|U.S. Wheat Supply and Use|
|Recent Report Data|
|Planted Area (M Acres)||55.0||50.1||46.1||47.8||45.5||44.3||44.3|
|Harvested Area (Acres)||47.3||43.8||37.6||39.6||37.4||36.7||36.7|
|Beginning Stocks (M Bu)||752||976||1,181||1,099||1,080||1,028||1,028|
|Feed & Residual||149||161||47||88||101||100||125|
|World Wheat Supply and Use|
|Recent Report Data|
|(Million Metric Tons)||15-16||16-17||17-18||18-19||19-20||20-21||20-21|
The January USDA Supply & Demand along with Quarterly Grains Stocks and Winter Wheat Seeding reports were supportive against expectations. US 2020/21 wheat ending stocks were lowered from the December report to 836 million bushels. The was below expectations for 859 million bushels (837-900 million range) and down from 862 million in the December report. World ending stocks were lowered to 313.19 million tonnes from 316.5 million previously. This was below the estimate of 315.4 million tonnes but in the range 310.0 to 318.4. Winter Wheat seedings for 2021 were 31.99 million acres which was above the average pre-report estimate of 31.45 million. The range of expectations from 29.9 and 32.5 million acres. US Wheat stocks as of December 1st were 1.674 billion bushels. This is was within the range of estimates but below the average. Last year stocks were 1.841 billion bushels.
The USDA data was supportive against expectations and outside market forces plus a surge higher in the other grain markets has helped support aggressive buying. March wheat support is at 651, with 678 as next upside target. March KC wheat support is at 605 1/4, with 627 1/2 and 641 as next upside targets.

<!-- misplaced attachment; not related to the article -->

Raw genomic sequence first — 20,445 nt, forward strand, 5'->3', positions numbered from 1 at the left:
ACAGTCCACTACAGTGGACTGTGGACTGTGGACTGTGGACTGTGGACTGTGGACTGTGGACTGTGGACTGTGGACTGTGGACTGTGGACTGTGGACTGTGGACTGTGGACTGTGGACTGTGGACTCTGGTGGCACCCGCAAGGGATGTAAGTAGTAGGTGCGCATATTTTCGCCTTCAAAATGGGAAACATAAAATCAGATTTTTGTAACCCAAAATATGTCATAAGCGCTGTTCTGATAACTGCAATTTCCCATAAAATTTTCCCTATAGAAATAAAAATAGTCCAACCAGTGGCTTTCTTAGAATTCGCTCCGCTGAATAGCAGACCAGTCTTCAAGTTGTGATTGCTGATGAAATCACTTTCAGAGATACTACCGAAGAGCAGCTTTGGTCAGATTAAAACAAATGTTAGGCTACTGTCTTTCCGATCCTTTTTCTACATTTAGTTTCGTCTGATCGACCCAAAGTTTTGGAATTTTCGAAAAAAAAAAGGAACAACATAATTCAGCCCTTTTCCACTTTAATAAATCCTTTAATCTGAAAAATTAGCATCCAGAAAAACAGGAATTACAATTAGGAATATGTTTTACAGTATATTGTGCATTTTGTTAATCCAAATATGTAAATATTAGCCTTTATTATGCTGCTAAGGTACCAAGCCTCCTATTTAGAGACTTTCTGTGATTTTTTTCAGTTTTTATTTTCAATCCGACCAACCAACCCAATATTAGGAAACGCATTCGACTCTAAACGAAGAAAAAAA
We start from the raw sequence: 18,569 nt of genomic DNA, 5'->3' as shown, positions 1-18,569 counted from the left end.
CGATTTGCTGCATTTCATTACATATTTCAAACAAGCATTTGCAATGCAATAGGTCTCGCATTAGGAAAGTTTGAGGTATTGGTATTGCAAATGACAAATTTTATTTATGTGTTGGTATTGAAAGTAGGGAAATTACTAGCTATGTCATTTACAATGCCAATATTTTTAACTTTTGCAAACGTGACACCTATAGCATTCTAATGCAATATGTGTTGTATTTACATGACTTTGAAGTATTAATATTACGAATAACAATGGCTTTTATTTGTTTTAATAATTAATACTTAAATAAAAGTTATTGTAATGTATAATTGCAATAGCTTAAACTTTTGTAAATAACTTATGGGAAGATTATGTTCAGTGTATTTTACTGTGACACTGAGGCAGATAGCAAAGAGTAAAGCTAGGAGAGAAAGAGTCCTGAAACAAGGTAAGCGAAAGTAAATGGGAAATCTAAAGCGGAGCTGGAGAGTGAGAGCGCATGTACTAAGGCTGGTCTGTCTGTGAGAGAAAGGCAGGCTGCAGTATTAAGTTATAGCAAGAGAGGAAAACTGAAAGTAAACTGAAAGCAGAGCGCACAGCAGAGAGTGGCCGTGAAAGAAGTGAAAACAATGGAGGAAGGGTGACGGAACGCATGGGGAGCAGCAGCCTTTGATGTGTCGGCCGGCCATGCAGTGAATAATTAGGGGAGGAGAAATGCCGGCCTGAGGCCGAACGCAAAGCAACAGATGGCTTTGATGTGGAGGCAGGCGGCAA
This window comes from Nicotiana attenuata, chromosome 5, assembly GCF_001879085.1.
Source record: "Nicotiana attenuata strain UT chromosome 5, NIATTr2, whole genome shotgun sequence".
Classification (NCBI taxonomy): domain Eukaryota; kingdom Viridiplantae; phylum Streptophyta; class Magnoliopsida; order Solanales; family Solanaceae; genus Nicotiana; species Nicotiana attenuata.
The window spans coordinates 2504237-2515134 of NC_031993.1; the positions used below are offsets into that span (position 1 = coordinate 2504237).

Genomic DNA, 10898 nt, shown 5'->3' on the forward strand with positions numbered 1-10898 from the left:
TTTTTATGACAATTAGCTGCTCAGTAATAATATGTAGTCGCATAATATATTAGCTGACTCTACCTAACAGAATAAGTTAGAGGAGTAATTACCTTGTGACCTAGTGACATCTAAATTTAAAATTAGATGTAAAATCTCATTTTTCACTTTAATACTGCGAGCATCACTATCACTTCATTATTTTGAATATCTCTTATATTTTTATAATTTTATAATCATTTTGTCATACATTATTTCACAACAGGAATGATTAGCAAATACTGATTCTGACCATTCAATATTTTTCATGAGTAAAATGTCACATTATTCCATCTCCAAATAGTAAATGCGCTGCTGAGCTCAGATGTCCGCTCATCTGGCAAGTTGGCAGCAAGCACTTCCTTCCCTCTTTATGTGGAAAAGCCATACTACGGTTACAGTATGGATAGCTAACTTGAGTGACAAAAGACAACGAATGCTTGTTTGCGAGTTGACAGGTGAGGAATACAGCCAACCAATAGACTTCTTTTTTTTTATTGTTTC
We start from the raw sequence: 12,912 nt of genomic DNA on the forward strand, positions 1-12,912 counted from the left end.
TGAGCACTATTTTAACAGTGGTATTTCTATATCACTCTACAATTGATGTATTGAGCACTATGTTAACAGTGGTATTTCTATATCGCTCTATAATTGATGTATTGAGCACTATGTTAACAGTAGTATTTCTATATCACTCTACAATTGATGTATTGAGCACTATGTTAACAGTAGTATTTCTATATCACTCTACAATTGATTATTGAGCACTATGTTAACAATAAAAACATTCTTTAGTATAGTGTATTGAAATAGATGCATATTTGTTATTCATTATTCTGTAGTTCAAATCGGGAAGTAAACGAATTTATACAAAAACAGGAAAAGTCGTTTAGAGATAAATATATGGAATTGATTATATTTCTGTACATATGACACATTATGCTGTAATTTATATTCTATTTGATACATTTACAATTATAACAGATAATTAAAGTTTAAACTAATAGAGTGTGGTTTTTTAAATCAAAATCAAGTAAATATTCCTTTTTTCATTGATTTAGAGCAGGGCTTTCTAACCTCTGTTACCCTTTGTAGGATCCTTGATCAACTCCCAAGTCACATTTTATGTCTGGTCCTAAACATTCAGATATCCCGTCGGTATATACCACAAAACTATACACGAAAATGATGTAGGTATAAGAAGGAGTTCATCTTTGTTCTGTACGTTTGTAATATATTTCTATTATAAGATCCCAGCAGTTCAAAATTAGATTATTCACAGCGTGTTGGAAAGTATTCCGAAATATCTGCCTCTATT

The World Agricultural Supply and Demand Estimates (WASDE) report is prepared monthly and includes forecasts for U.S. and world wheat, rice, and coarse grains (corn, barley, sorghum, and oats), oilseeds (soybeans, rapeseed, palm), and cotton. U.S. coverage is extended to sugar, meat, poultry, eggs, and milk. USDA World Agricultural Outlook Board analysts chair the Interagency Commodity Estimates Committees (ICECs) comprising representatives from several key USDA agencies. The nine ICECs- one for each commodity- compile and interpret information from USDA and other domestic and foreign official sources to produce the report.
The ICECs rely on Foreign Agricultural Service (FAS) attaché reports and analysis of foreign commodity developments, Economic Research Service (ERS) domestic and foreign regional assessments, and National Agricultural Statistics Service (NASS) U.S. crop and livestock estimates. For domestic policy and market information, the Board relies on the Farm Services Agency and the Agricultural Marketing Service. WAOB and FAS use weather analysis and satellite imagery to monitor crop conditions. Additional private and public information sources are considered.
This broad information base is reviewed and analyzed by ICEC members who bring diverse expertise and perspectives to the report. To arrive at consensus forecasts, alternative assessments of domestic and foreign supply and use are vetted at the ICEC meetings. Throughout the growing season and afterwards, estimates are compared with new information on production and utilization, and historical revisions are made as necessary.